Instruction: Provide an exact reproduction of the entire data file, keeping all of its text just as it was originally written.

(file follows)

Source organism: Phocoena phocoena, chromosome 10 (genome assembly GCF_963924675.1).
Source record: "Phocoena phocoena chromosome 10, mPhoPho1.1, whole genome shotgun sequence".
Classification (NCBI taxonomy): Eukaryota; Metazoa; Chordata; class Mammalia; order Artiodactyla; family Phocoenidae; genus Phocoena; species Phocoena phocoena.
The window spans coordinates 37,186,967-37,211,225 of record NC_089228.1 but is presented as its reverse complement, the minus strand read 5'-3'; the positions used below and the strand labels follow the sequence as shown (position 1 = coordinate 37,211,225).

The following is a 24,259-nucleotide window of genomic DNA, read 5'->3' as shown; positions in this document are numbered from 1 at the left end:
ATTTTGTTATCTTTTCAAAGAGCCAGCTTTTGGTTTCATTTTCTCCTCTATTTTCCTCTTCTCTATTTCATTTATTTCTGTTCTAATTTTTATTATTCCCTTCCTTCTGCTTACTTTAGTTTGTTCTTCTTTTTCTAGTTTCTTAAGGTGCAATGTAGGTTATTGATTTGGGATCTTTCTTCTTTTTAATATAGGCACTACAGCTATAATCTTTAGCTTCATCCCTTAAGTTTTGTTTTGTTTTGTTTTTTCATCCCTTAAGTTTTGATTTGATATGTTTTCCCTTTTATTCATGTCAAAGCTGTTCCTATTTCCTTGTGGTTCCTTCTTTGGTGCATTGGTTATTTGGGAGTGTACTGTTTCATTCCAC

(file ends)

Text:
Source organism: Phocoena phocoena, chromosome 10 (genome assembly GCF_963924675.1).
Source record: "Phocoena phocoena chromosome 10, mPhoPho1.1, whole genome shotgun sequence".
Classification (NCBI taxonomy): Eukaryota; Metazoa; Chordata; class Mammalia; order Artiodactyla; family Phocoenidae; genus Phocoena; species Phocoena phocoena.
The window spans coordinates 37,186,967-37,211,225 of record NC_089228.1 but is presented as its reverse complement, the minus strand read 5'-3'; the positions used below and the strand labels follow the sequence as shown (position 1 = coordinate 37,211,225).

The following is a 24,259-nucleotide window of genomic DNA, read 5'->3' as shown; positions in this document are numbered from 1 at the left end:
ATTTTGTTATCTTTTCAAAGAGCCAGCTTTTGGTTTCATTTTCTCCTCTATTTTCCTCTTCTCTATTTCATTTATTTCTGTTCTAATTTTTATTATTCCCTTCCTTCTGCTTACTTTAGTTTGTTCTTCTTTTTCTAGTTTCTTAAGGTGCAATGTAGGTTATTGATTTGGGATCTTTCTTCTTTTTAATATAGGCACTACAGCTATAATCTTTAGCTTCATCCCTTAAGTTTTGTTTTGTTTTGTTTTTTCATCCCTTAAGTTTTGATTTGATATGTTTTCCCTTTTATTCATGTCAAAGCTGTTCCTATTTCCTTGTGGTTCCTTCTTTGGTGCATTGGTTATTTGGGAGTGTACTGTTTCATTCCAC